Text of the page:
The inevitable has happened.
The Obama government has declared CO2—a nutrient required by plants to live, and a gas exhaled with your every breath—a pollutant. Let there be rejoicing in the ranks of activists.
Now, when I say that what occurred was “inevitable” it means that there was nothing anybody could have done to stop the government from doing what it lusted to do.
No facts would have stopped them, no arguments, no evidence, no sober quantifications of uncertainty. This was going to happen as soon as Obama was elected.
Control is what was wanted and control is what was had.
The EPA, an agency of our ever-expanding government, has no direct electoral oversight, by which I mean there is nothing you or I or any ordinary citizen can do to influence any of its actions.
The president can influence it and occasionally rein in its excesses, as can congress indirectly, but we folk are out of the loop.
I say this to make you feel a little better if you are upset at this, unfortunately not unprecedented, move to add more governmental control of our lives. There was nothing you could have done except possibly have voted for McCain—and it’s not clear that that would have helped either.
So this EPA ruling was as natural an occurrence as CO2 being released in the breath of spotted owls in old growth forests.
Again, this was going to happen, it was unstoppable. But, just for the fun of it, I will tell you why it was the wrong thing to do.
Those That Care created this ruling because they are concerned that human-caused changes in climate will be deleterious. There are two components to this belief.
The first is that humans influence the climate. I have said many times that this is trivially true. It is only a question of how much we do so.
So how much of the change in climate is due to us and how much is natural? Nobody knows. No body, not even an international body of climate scientists. There are some guesses, mainly in the form of forecasts that say temperatures will rise dramatically. But those models’ predictions have, so far, been wrong in the sense that they say we should have been hotter than we have been.
But bad models that make wrong or unskillful predictions are certainly not a sufficiently powerful reason to restrain unavoidable bureaucratic zeal coupled to the belief that any change in anything (including climate) is some body‘s fault.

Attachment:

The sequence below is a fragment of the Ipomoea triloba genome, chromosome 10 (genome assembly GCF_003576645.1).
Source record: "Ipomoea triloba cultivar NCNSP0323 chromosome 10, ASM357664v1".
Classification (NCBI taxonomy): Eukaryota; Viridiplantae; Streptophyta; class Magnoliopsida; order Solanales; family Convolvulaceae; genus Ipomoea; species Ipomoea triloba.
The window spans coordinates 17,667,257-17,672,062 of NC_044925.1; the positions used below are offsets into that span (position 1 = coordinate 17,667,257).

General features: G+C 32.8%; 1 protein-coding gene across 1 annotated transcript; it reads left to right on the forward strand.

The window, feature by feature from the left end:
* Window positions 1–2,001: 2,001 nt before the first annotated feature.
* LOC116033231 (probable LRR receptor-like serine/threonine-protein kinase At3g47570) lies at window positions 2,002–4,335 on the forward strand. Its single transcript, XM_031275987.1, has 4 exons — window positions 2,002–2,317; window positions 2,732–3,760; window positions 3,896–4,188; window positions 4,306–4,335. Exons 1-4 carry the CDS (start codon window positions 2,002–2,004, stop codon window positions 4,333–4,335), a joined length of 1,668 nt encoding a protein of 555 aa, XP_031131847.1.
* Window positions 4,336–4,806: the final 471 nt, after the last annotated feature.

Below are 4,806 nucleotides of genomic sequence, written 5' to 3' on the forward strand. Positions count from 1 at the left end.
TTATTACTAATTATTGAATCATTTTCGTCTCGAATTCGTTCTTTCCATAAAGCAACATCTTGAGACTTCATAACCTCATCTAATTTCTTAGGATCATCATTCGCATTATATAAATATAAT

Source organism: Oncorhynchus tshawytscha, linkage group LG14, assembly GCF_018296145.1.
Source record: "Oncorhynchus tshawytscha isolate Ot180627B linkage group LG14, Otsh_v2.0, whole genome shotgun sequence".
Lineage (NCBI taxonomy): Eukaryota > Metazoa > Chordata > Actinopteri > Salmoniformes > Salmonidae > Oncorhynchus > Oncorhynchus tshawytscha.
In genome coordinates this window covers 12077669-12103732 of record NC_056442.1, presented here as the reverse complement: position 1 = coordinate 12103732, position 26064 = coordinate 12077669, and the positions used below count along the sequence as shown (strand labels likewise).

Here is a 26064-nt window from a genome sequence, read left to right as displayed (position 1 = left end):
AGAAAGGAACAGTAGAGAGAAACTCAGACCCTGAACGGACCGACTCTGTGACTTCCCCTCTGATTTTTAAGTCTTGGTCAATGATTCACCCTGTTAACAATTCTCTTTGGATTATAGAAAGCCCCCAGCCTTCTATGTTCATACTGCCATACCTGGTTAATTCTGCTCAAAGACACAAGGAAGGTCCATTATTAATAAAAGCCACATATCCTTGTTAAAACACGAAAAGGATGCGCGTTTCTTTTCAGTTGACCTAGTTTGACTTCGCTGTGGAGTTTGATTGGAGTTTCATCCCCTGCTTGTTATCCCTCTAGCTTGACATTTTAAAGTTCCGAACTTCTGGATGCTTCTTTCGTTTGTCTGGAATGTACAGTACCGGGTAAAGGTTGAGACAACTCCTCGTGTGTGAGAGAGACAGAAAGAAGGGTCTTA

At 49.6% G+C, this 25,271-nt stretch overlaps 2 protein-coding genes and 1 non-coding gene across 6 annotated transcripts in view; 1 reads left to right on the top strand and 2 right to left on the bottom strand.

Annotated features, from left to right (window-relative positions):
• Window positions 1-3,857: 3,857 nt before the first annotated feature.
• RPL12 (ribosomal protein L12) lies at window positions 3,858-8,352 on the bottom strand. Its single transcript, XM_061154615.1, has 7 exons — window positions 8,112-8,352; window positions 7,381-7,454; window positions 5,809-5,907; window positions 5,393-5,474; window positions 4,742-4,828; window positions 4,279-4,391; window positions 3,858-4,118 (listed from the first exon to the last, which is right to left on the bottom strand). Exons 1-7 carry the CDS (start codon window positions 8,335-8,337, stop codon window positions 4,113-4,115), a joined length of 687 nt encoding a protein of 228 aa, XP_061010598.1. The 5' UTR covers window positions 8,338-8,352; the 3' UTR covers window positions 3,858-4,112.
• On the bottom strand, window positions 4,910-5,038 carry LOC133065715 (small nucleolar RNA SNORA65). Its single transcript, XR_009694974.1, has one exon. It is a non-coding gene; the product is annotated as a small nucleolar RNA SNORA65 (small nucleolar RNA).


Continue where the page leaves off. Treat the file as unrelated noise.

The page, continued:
The second component is the most important part, so pay attention. It is the belief—and it is only a belief, a faith—that whatever changes in the climate that occur will be bad changes, or changes that will in some way be harmful to humans.
This is a belief because there is no direct evidence that shows climate change will be deleterious. There are scads of statistical studies that says that if the climate changes and if a laundry list of other conditions hold, then this or that bad thing will happen.
Understand: a changing climate itself is meaningless. The only interesting question is how that changing climate affects humans.
There have been hundreds, thousands, of studies that make guesses of how climate change will influence humans. The conclusions of these studies are statistical, and must be because by definition they are predictions. We have to wait and see whether these predictions are accurate. I can tell you that the level of statistical expertise in these publications has been poor at best and appalling at worst.
There is strong evidence of the investigator effect in these papers, which in these cases translates to an odd desire on the part of researchers to be the first to say how fast we are going to hell in a hand basket. My evidence for this is that there have been almost no studies that show any good thing that can happen in a warmer, more CO2 rich climate, and that it is impossible for there not to be good or helpful effects.
There is a hidden component here. Even if the climate changes significantly because of humans, and even if those changes might be harmful, then we must also believe that it will be impossible to avoid or mitigate the harm. We must believe that humans will not be able to effect a technological or economical solution to the problems we might face.
Now, if and only if all these things are true—if humans do significantly influence climate, and only harmful things can happen in a changed climate, and humans will be too stupid or will have no power to mitigate these harms—then the EPA has done the right thing.
Else it has done the wrong thing, which it obviously has.